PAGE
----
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‘Alter Ego’ Is the Most Dystopian Reality Competition Yet

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23.09.2021

It admittedly feels lame, or lazy, to each TV season crown a freshman series “the new low for reality television.” Every year, there’s any number of similar coronations—or, I guess, condemnations. Has the ball dropped in Times Square? Then usher in the new wave of griping about the “trashiest,” “stupidest,” “most offensive,” “craziest,” or, a modern favorite, “batshit” reality show “ever!” Or at least until next year!

This isn’t a recent phenomenon, born out of desperation for the clicks, likes, and retweets that come when headlines scream in hyperbole. For over three decades now, the race to crucify the next evolution of reality TV has been as competitive as networks’ race to escalate the shows’ outrageousness. It’s been happening ever since the 1991 season of The Real World challenged viewers to stop being polite and start getting real—and networks, in return, have wondered just how far they could take that dare, bastardizing the idea of what is “real,” and certainly what is “polite,” along the way.

The criticism comes from many sides, too. It’s not just the conservative pearl-clutchers you’d expect who are parading the streets chanting, “Shame!” at whatever crass/uninspired/morally depraved distraction reality TV producers have concocted.

There are those who have found various iterations in bad taste (think plastic surgery shows like The Swan) or demeaning (the poverty tourism of series like Duck Dynasty or Here Comes Honey Boo-Boo). The exploitation of sex and non-traditional matchmaking has long raised eyebrows, even before season 425 of The Bachelor premiered this year.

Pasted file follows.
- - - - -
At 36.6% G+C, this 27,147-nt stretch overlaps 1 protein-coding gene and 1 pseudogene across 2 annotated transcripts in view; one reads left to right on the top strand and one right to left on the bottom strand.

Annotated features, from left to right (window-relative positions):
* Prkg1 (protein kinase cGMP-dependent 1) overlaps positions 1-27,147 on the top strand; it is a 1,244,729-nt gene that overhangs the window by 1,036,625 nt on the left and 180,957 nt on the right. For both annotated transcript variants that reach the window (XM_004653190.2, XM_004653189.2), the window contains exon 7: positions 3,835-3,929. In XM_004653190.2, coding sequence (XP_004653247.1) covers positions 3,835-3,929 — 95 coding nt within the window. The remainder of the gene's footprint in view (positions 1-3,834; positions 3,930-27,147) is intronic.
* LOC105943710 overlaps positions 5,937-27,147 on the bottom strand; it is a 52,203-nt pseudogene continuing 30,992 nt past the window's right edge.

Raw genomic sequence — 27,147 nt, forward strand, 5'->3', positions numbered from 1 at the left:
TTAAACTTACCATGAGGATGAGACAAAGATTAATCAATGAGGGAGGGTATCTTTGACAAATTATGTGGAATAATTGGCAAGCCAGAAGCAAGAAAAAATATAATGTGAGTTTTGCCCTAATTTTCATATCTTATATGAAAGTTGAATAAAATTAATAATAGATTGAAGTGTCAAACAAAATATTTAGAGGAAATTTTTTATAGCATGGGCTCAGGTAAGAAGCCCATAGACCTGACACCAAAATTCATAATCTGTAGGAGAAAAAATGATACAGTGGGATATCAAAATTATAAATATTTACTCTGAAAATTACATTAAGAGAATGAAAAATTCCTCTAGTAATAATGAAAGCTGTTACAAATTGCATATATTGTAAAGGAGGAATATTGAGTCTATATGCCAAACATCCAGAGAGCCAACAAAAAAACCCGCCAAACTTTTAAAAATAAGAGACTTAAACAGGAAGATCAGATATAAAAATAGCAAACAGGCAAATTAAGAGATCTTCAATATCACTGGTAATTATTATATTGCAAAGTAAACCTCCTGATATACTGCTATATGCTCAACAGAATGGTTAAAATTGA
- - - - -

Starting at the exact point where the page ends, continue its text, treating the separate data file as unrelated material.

Purists who have championed the genre as a window into identities, cultures, and walks of life that might lead to empathy and more progressive understanding wondered, often misguidedly, what value there is to be had in a Keeping Up With the Kardashians or Real Housewives, while those who embrace those guilty pleasures have wondered if sometimes we take them too seriously.

Then there are the talent competitions, a branch of the reality-TV tree that seems to have networks vigorously hopping on top of it and then foraging for whatever fruit drops from it, no matter how rotten.

It’s wild how far we’ve come from the purity of the early years of American Idol—someone sings good, wins a prize and the........

© The Daily Beast


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